“I’m sorry you had to be hit,” said a figure sitting across from him. “The blow must have stung quite a bit. But our intentions are clean, not frosty or mean, so please listen, relax, and submit.” Arturo blinked the last bit of confusion away and found himself staring into the smiling face of a brilliantined rooster. If Arturo were painting him, he would have represented him with a series of bright yellow lines and hard angles, with black spirals for eyes and a jeweled crest of silver hair. He had a pale, slender face that looked not so much shaved as scraped clean of stubble, and a chin that you could use to pound in battleship rivets. He was about 20 years older than Arturo – late forties, early fifties. The most remarkable thing about him was his eyes. They were so blue that they might as well have been clear. Arturo had learned early on in life not to trust anyone whose eyes weren’t leather colored.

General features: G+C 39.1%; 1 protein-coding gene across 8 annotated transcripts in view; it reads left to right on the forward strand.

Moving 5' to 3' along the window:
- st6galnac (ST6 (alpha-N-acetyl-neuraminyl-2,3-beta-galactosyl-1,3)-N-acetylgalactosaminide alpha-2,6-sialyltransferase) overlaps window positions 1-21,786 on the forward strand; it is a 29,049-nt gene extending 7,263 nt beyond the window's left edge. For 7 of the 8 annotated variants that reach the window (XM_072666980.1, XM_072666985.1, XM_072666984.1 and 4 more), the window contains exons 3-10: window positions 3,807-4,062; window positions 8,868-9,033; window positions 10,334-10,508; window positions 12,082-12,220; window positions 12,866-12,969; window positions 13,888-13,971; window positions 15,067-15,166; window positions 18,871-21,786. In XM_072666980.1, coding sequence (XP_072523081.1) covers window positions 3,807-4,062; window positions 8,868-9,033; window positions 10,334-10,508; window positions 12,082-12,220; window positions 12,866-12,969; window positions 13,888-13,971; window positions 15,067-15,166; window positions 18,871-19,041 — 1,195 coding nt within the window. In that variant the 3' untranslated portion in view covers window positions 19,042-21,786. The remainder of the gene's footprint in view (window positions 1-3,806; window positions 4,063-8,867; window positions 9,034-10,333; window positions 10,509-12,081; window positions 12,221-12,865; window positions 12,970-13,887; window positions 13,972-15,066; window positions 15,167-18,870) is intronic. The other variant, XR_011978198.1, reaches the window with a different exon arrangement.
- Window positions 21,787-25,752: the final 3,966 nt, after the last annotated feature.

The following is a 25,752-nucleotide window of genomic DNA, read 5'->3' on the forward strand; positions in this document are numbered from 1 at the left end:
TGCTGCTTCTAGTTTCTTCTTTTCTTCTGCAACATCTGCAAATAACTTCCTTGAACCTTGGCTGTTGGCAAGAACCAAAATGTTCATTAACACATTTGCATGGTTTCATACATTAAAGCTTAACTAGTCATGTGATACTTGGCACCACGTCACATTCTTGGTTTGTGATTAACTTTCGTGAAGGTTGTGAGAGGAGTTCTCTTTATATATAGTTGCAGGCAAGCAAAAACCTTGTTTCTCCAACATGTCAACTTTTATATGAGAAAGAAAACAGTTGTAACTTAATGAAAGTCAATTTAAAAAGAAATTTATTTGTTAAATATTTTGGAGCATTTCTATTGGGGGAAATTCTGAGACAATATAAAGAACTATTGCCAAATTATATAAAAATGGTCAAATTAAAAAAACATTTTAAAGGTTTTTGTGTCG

“I’m listening,” said Arturo. “I’ve certainly been hit harder before.”
“We will pay you in cash, we’ll pay you up front. You’ll make quite a stash if you agree to our stunt.”
“I certainly need money,” said Arturo.
“Money is nothing, like pepper or air. Take all you want. We really don’t care.”
“I would like a lot of it, then,” said Arturo, checking his ear for blood. It was clean. He stuffed the wad of bills the Driver had given him into his sock. “The more the better.”
“Spend it on drugs, spend on tail, spend it on schemes, and then spend it on bail. Spend it on dreams, or some dyspeptic frail – you’ll have so much damn green, you can go choke a whale.”
“Actually, I just need a place to put things. I still have things, you see. I’m not a drunk, or a bum, or a washout. I’m an artist. I used to be a pretty good one, actually. Arturo Montana, painter of souls.”
“We don’t care what compels you, or what gives you fever. All we need you to do is pull one hot little lever.”
With that last couplet, the car started to move.
“Is there any way I can get you to quit rhyming?” asked Arturo. “It’s very distracting.”
The man cocked his head to the side.
“I can’t make any deals if I don’t understand what you want me to do,” explained Arturo.
“I can try if you like,” said the man. “But it makes me turn sour.”